20 Luxury Coupes From the ’50s

By Vukasin Herbez
20 Luxury Coupes From the ’50s

The American luxury car market was booming in the 1920s and 1930s, despite the Great Depression and the worst economic recession the world had ever seen. The Duesenberg, Packard, Stutz, Cadillac and Cord companies represented the pinnacle of American engineering as well as style with their sculptured bodies and appeal. However, by the early 1940s, the luxury market died, and America was involved in World War II.

So, after the war, the industry concentrated on producing military vehicles and planes. After the war, Detroit realized the market needed some new, inexpensive cars. Across the industry, car manufacturers presented such models. Soon, new car sales jumped. People enjoyed modern machines with powerful engines, automatic transmissions and whitewall tires.

However, with the rise of domestic production, Detroit’s marketing managers saw there wasn’t a luxury model to offer to the most discriminating customers. Cadillac, Packard, Lincoln and Imperial all sold well. But of those companies didn’t have anything to match the uniqueness or exclusivity of the Bentley Continental R or Mercedes 300 S Convertible. So, during the ’50s, several American manufacturers introduced exclusive and expensive models to rival the European luxury coupes and sports cars.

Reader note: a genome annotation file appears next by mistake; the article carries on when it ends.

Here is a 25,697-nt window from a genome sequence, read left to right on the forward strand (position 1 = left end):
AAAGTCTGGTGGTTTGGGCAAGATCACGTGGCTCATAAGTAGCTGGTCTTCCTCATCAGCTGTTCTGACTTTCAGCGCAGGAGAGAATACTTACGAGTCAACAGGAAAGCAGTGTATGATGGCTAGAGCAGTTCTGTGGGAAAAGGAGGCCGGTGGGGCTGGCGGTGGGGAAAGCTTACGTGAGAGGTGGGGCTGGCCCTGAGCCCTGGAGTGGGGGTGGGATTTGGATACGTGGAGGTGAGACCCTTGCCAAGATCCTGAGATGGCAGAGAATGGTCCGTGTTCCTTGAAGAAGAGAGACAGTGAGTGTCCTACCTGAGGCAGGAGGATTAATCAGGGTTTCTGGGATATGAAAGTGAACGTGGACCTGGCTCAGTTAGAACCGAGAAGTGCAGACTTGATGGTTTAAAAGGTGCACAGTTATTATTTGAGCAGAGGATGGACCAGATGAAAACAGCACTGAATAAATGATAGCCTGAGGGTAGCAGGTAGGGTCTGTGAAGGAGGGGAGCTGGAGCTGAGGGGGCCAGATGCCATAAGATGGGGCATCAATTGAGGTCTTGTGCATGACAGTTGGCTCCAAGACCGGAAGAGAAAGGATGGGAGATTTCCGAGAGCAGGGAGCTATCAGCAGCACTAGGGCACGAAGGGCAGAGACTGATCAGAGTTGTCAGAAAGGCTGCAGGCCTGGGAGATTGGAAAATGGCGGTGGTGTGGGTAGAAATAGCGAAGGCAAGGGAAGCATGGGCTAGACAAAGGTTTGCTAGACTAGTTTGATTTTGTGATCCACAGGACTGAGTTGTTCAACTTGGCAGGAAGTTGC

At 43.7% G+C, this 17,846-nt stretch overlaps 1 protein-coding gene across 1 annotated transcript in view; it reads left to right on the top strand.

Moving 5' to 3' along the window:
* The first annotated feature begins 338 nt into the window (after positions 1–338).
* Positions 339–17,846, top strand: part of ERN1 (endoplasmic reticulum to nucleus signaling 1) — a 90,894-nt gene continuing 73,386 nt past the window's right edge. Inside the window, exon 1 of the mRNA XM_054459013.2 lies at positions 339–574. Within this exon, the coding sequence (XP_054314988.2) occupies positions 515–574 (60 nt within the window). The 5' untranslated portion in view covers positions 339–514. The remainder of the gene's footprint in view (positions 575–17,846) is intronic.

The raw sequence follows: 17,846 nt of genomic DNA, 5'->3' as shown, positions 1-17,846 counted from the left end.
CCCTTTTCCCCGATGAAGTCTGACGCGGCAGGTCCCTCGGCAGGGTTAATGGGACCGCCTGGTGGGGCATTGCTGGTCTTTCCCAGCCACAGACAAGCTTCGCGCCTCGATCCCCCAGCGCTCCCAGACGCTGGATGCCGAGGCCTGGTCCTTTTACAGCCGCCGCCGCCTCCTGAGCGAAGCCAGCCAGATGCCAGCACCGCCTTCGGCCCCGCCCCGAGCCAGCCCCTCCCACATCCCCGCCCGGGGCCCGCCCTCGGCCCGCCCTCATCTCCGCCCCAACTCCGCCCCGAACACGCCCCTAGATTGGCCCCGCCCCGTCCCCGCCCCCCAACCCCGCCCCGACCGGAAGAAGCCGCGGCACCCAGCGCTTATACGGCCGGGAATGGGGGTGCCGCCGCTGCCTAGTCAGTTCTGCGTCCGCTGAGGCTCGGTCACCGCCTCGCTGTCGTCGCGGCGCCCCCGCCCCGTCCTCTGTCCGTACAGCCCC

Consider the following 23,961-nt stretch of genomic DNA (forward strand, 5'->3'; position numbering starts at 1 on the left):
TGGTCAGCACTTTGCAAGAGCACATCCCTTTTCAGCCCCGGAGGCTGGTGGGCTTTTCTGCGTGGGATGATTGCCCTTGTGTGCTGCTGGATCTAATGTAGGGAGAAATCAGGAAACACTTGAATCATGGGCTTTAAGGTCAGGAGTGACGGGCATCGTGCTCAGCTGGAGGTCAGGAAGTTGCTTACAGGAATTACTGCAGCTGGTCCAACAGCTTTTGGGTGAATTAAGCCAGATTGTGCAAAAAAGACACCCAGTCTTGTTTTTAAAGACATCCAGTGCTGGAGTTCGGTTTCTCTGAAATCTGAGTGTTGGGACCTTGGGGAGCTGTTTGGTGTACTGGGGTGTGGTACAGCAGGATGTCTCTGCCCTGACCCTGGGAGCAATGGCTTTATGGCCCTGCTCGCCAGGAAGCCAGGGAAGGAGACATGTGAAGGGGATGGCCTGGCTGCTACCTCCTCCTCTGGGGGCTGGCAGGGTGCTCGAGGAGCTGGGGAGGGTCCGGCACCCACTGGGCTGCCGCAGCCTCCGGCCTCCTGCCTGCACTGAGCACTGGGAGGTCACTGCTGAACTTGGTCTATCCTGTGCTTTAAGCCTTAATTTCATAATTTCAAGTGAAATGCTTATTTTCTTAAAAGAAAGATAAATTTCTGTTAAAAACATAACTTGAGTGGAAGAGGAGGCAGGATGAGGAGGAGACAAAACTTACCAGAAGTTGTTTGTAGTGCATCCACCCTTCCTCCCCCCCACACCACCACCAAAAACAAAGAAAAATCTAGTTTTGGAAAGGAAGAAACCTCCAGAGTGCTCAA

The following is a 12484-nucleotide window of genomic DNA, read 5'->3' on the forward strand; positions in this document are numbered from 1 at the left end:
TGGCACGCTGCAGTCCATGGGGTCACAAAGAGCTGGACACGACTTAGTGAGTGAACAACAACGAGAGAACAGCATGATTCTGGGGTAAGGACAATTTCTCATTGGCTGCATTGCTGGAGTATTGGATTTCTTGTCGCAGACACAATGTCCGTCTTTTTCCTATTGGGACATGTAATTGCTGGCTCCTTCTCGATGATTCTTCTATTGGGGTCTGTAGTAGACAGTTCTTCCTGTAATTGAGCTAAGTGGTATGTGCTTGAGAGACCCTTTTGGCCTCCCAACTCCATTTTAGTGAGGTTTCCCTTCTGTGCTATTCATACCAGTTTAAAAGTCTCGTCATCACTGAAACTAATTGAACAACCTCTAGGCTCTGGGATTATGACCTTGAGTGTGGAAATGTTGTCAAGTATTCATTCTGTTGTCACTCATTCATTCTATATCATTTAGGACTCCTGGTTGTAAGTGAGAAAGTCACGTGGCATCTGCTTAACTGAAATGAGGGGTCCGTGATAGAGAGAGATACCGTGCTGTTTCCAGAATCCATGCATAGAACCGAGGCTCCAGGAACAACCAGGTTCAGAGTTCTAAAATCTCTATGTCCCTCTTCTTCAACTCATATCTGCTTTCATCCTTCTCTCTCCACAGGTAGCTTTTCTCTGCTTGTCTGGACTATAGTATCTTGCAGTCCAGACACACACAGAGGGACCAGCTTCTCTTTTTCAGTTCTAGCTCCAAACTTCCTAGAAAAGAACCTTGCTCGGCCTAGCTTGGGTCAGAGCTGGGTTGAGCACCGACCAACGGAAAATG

So, keep reading to learn about all of them. You’ll revisit some familiar models and also some cars you never knew existed. Take an exciting ride with the best American luxury coupes and sports convertibles from a decade that brought rock and roll, the small block V8 and chrome fins.

  1. Nash Healy

The story of the Nash Healey is an interesting one. Some people called the car the original American sports car because it debuted two years before the Corvette in 1951. The project started when the head of Nash Car Company met with Donald Healey, British engineer and constructor on a cruise ship. They decided to make the proper sports car that America didn’t have at the moment.

The idea was to take the Nash Ambassador platform and a six-cylinder engine. They wanted to cover it with an elegant roadster or coupe body consisting of aluminum for a lower weight. They presented the first cars in 1951. And despite the 125 to 140 HP from 3.2-liter straight six engine, the Nash Healey delivered a respectable performance.

They unveiled their redesign by Italian design house, Pininfarina, in 1952. And in 1953, they introduced the closed coupe. The Nash Healey was an accomplished car and even had several highly publicized racing wins. However, the high price and lack of brand recognition killed the project in 1954 after they make only 506 of them.

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